I believe grading floors — the practice (for now, banned in Memphis) of deciding the lowest possible grade to give a student — are a short-sighted solution to a larger issue. If we use grade floors without acknowledging why we feel compelled to do so, we perpetuate the very problem we seek to address.

"If we use grade floors without acknowledging why we feel compelled to do so, we perpetuate the very problem we seek to address."Natalie McKinney
In a recent piece, Marlena Little, an obviously dedicated teacher, cites Superintendent Hopson’s primary drive for grade floors as a desire to avoid “creat[ing] kids who don’t have hope.” I am not without empathy for the toll failing a course may take on a student. But this sentiment focuses on the social-emotional learning aspect of our students’ education only.

Learning a subject builds knowledge. Obtaining an unearned grade only provides a misleading indication of a child’s growth.

This matters because our students depend on us to ensure they will be prepared for opportunities after high school. To do this, our students must possess, at the very least, a foundation in reading, writing and arithmetic. If we mask real academic issues with grade floors year after year, we risk missing a chance to hold everyone — community, parents, the school board, district administration, school leaders, teachers, and students — accountable for rectifying the issue. It also may mean our students will be unable to find employment providing living wages, resulting in the perpetuation of generational poverty.

An accurate grade helps the teacher, parents, and district appropriately respond to the needs of the student. And true compassion lies in how we respond to a student’s F. It should act as an alarm, triggering access to additional work, other intervention from the teacher or school, or the use of a grade recovery program.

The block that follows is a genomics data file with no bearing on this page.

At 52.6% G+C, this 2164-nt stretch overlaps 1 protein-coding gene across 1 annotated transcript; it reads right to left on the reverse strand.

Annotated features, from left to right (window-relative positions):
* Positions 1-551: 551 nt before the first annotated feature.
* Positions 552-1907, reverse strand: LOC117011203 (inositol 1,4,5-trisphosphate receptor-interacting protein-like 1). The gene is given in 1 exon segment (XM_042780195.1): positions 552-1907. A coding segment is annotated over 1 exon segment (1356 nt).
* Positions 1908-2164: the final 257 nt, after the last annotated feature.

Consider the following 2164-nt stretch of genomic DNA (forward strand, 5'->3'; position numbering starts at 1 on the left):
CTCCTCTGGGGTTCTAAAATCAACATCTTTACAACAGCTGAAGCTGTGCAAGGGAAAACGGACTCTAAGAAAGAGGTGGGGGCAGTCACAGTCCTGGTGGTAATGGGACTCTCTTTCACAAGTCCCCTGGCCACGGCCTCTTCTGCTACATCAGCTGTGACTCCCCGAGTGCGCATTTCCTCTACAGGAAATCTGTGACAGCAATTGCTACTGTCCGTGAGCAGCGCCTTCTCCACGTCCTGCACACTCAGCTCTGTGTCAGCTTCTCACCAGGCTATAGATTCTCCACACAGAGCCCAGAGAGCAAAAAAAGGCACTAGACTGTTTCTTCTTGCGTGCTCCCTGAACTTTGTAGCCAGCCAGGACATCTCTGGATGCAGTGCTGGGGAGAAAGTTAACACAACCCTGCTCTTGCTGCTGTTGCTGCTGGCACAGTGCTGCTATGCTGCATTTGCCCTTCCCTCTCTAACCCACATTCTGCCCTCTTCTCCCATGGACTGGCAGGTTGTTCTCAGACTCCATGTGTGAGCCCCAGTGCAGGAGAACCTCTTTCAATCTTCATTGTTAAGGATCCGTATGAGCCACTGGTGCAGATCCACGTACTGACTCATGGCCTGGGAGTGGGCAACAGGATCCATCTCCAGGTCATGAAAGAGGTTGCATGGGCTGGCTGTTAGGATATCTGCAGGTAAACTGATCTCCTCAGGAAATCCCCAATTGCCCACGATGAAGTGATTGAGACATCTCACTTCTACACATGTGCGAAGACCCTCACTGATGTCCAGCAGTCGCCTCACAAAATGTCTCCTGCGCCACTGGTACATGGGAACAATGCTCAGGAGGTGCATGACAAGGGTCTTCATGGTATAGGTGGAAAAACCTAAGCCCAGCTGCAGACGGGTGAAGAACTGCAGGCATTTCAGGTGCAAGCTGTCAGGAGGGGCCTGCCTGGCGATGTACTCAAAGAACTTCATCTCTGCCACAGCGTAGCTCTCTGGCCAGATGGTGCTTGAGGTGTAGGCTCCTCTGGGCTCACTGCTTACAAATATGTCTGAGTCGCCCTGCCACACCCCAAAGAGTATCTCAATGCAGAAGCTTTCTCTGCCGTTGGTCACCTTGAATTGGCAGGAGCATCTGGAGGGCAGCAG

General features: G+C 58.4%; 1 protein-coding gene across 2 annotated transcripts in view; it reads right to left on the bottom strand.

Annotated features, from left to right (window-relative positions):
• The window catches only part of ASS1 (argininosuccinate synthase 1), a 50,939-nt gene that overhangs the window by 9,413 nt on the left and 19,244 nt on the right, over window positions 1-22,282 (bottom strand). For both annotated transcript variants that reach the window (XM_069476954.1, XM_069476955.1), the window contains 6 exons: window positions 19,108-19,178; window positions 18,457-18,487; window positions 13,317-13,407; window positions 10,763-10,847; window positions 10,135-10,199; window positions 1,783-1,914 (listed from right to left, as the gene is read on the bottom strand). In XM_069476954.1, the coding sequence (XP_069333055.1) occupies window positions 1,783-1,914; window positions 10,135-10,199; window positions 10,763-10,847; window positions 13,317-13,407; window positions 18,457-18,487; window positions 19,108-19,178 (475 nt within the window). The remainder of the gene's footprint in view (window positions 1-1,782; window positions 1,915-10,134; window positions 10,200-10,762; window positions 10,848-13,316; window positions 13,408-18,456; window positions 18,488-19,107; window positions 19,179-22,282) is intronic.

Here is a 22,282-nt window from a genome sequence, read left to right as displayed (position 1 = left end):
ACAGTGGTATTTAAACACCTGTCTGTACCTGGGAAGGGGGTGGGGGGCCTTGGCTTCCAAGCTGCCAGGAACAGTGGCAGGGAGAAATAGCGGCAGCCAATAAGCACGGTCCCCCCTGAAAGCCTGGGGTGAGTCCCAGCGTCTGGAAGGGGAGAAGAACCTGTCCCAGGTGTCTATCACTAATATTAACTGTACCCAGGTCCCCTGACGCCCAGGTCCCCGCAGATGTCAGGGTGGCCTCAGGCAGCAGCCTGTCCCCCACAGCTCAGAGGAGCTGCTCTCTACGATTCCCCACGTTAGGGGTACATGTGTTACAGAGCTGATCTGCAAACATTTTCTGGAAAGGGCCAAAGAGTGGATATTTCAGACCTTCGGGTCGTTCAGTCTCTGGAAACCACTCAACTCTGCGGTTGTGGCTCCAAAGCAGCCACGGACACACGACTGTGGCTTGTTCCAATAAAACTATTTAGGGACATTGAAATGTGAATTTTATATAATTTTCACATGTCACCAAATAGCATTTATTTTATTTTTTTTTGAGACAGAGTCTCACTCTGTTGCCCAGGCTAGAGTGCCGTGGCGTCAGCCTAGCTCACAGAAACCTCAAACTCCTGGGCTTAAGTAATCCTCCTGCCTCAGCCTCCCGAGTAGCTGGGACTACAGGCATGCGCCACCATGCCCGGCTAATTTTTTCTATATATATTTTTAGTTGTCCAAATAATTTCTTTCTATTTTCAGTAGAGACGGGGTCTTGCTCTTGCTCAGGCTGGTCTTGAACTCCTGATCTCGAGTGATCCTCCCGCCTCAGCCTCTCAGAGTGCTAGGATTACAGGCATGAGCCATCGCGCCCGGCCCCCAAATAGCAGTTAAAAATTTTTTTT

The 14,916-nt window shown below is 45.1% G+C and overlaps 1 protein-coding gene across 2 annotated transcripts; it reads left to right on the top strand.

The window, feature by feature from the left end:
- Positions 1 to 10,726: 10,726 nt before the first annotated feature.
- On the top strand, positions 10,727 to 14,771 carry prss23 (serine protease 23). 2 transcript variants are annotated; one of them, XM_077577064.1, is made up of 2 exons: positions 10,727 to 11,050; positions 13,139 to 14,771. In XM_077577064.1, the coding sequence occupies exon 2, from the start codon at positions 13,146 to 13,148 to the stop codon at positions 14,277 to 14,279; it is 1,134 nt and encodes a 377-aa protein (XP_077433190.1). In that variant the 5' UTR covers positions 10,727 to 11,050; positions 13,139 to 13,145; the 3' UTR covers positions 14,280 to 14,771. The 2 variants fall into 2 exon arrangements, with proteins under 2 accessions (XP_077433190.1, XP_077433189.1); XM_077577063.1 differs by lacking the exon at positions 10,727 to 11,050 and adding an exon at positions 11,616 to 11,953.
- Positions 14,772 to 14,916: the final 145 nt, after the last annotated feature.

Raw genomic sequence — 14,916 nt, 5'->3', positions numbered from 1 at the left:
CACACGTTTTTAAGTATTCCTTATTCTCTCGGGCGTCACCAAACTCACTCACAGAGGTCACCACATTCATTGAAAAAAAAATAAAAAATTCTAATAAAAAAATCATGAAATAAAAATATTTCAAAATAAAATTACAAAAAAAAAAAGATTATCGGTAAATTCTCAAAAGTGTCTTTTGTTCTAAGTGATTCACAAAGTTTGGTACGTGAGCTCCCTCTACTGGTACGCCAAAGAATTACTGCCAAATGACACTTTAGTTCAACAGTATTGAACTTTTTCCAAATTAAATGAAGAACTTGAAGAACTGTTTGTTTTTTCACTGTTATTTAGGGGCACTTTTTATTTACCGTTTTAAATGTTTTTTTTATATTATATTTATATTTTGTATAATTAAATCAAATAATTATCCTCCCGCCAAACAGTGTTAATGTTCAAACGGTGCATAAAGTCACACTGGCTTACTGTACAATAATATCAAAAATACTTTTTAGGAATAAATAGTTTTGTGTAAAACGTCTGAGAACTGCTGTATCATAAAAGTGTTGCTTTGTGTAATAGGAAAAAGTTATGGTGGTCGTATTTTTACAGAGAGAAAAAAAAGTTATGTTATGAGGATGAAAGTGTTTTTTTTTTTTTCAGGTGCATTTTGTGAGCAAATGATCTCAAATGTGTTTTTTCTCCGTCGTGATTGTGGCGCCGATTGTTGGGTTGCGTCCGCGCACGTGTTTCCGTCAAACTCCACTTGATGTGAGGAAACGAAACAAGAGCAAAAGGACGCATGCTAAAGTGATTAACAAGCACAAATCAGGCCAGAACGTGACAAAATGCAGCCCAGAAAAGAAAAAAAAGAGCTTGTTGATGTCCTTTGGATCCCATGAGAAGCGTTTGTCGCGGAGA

Ms. Little also illustrates how important it is to have a shared understanding about what grades should mean. If the fifth-grade boy she refers to who demonstrates mastery of a subject orally but has a problem demonstrating that in a written format, why should he earn a zero (or near-zero) in the class? If we agree that grades should provide an indicator of how well a student knows the subject at hand, I would argue that that fifth-grade boy should earn a passing grade. He knows the work! We don’t need grade floors in that case — we need different ideas about grades themselves.

We should also reconsider the idea that an F is an F. It is not. A zero indicates that the student did not understand any of the work or the student did not do any of the work. A 50 percent could indicate that the student understood the information half the time. That is a distinction with a difference.

Where should we go from here? I have a few ideas, and welcome more:

  1. In the short term, utilize the grade recovery rules that allow a student to use the nine weeks after receiving a failing grade to demonstrate their mastery of a subject — or “personal best” — through monitored and documented additional work.
  2. In the intermediate term, create or allow teachers to create alternative assessments like those used with students with disabilities to accommodate different ways of demonstrating mastery of a subject.
  3. In the long term, in the absence of additional money for the district, redeploy resources in a coordinated and strategic way to help families and teachers support student learning. Invest in the development of a rich, substantive core curriculum and give teachers the training and collaboration time they need.

I, like Ms. Little, do not have all the answers. This is work that requires our collective brilliance and commitment for the sake of our children.

Natalie McKinney is the executive director of Whole Child Strategies, Inc., a Memphis-based nonprofit that provides funding and support for community-driven solutions for addressing attendance and discipline issues that hinder academic success. She previously served as the director of policy for both Shelby County Schools and legacy Memphis City Schools.